I also always think of Elizabeth Foss when thinking of burnout. She has an excellent chapter on it in her Real Learning book.

  17. Smoochagator says:

    Back again to thank Steve G. for his insights – totally awesome!

  18. Amy says:

    Very good post. You seem to have a handle on your temperament – a way of understanding oneself. I've learned that accepting myself is easier if I realize that my temperament is how God made me. Art Bennett's book, The Temperament God Gave You, is very helpful in this regard.

  19. Charlotte says:

    Jennifer,
    I'd just like to point out that Retrouaville is for VERY troubled marriages only. The companion prgram for regualar marriages that just need a bit of a jump start or a little jolt of intimacy and energy is Worldwide Marriage Encounter.

  20. Nona says:

    Wonderful post, Jen. Very helpful.

    Likewise your comments, Steve. I know Dr. Seligman's work and was glad to be reminded of it. Thank you for taking the time to remind all of us.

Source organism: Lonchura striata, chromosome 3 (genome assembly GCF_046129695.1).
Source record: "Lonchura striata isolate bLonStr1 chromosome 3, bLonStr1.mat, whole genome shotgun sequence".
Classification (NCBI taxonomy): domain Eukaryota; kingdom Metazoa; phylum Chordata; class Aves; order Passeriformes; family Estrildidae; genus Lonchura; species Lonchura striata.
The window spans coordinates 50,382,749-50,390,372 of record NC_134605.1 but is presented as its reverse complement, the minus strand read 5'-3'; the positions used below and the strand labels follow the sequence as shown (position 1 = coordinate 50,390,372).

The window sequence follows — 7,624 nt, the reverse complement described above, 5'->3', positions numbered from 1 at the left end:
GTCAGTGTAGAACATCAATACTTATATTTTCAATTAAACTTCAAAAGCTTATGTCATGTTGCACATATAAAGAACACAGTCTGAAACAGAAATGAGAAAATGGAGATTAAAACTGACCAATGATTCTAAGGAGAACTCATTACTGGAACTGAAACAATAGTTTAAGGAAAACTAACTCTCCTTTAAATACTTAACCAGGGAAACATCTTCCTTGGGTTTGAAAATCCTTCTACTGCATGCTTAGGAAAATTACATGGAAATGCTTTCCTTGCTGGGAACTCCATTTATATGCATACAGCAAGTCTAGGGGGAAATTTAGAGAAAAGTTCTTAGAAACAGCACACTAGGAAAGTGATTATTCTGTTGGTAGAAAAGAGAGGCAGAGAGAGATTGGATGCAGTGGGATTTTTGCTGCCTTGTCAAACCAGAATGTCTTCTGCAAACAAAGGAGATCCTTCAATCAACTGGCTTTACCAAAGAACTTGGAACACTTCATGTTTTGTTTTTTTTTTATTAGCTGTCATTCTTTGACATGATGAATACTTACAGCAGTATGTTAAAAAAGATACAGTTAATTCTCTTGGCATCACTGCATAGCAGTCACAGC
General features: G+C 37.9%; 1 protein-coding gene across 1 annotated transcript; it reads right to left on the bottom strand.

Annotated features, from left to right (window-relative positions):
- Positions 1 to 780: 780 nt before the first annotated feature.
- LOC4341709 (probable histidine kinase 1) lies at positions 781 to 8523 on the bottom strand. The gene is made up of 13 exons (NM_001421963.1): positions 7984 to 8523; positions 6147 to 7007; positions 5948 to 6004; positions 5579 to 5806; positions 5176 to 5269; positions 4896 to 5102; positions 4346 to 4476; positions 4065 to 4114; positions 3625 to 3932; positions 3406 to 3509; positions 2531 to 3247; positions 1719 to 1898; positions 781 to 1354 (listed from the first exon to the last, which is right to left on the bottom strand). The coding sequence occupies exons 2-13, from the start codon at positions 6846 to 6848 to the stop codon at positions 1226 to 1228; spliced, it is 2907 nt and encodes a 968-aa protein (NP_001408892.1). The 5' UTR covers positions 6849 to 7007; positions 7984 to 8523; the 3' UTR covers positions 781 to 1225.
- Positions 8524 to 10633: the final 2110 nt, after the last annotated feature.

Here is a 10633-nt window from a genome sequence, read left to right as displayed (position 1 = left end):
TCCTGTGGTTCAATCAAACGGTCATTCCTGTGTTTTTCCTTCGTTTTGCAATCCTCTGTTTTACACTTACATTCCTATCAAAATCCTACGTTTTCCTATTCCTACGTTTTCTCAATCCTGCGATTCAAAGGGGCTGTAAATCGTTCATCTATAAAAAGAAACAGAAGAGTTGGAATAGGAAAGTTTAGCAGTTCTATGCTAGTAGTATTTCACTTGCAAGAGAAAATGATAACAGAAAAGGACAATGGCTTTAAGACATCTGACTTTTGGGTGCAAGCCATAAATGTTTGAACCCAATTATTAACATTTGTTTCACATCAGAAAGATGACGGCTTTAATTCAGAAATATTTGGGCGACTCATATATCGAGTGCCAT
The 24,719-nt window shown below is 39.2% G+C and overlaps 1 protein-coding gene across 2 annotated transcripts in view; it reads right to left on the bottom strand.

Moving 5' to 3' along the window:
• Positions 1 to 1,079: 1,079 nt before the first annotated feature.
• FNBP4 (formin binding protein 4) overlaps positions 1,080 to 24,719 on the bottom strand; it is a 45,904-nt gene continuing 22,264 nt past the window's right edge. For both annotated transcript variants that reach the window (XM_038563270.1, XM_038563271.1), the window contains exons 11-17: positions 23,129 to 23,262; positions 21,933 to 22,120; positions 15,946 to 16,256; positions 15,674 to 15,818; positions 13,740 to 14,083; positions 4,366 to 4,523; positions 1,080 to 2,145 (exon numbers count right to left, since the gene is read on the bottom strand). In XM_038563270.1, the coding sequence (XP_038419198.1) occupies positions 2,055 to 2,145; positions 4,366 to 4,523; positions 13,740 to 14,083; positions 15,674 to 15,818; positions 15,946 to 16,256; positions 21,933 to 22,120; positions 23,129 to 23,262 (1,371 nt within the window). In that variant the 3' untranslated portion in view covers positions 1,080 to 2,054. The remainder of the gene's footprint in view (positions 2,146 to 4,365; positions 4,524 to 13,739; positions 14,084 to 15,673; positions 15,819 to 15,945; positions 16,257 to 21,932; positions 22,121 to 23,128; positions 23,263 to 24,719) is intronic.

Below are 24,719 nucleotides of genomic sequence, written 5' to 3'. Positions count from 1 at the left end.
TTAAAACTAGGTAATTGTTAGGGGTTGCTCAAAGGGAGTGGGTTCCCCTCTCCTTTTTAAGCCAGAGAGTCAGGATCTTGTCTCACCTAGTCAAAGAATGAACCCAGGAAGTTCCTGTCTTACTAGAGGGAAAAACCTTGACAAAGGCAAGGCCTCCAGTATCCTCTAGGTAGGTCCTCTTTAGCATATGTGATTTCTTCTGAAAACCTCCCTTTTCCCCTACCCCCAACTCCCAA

~ Nona

  21. Kellie says:

    So helpful. Thank you.

    With that, I may just go get some sleep! :-D

  22. Amber says:

    Great post, thank you so much for taking the time to put this altogether. I feel like I'm hovering on the edge of burnout. I'm managing for the most part but I have moments and sometimes even days when I know I'm not at my optimum – or where God wants me to be. I'm going to print this out and pray on it a bit and see where God leads me. Thanks again.

  23. Bethany Hudson says:

    Fantastic advice and encouragement. I will be printing this one out to keep.

    Btw…do you mind if I put this on the Apple Cider Mill (summary with a link to Conversion Diary)?

  24. Alicia Nin says:

    Thanks!

  25. Lisa says:

    Ya know… this could be a book. I'd buy it.

  26. mom huebert says:

    This is SO practical and thorough! I've used some of these ideas in my life, but you have added much more to my own list. And I can tell you learned these things from experience, you didn't just do a little studying up on burnout to write a good post!

  27. Lenetta @ Nettacow says:

    Awesome advice! I linked to it on my weekly roundup, post is here. Thanks!!

  28. 'Becca says:

    Oh wow…I came back to tell you that I'd linked your article to the one I wrote last night about the Perceived Stress Scale and research showing that a mother's stress increases her son's criminal activity (rather than writing my own advice about how to handle burnout, since it's NOT something I'm good at!)…and you already have a link to my article on yours! I'm so impressed!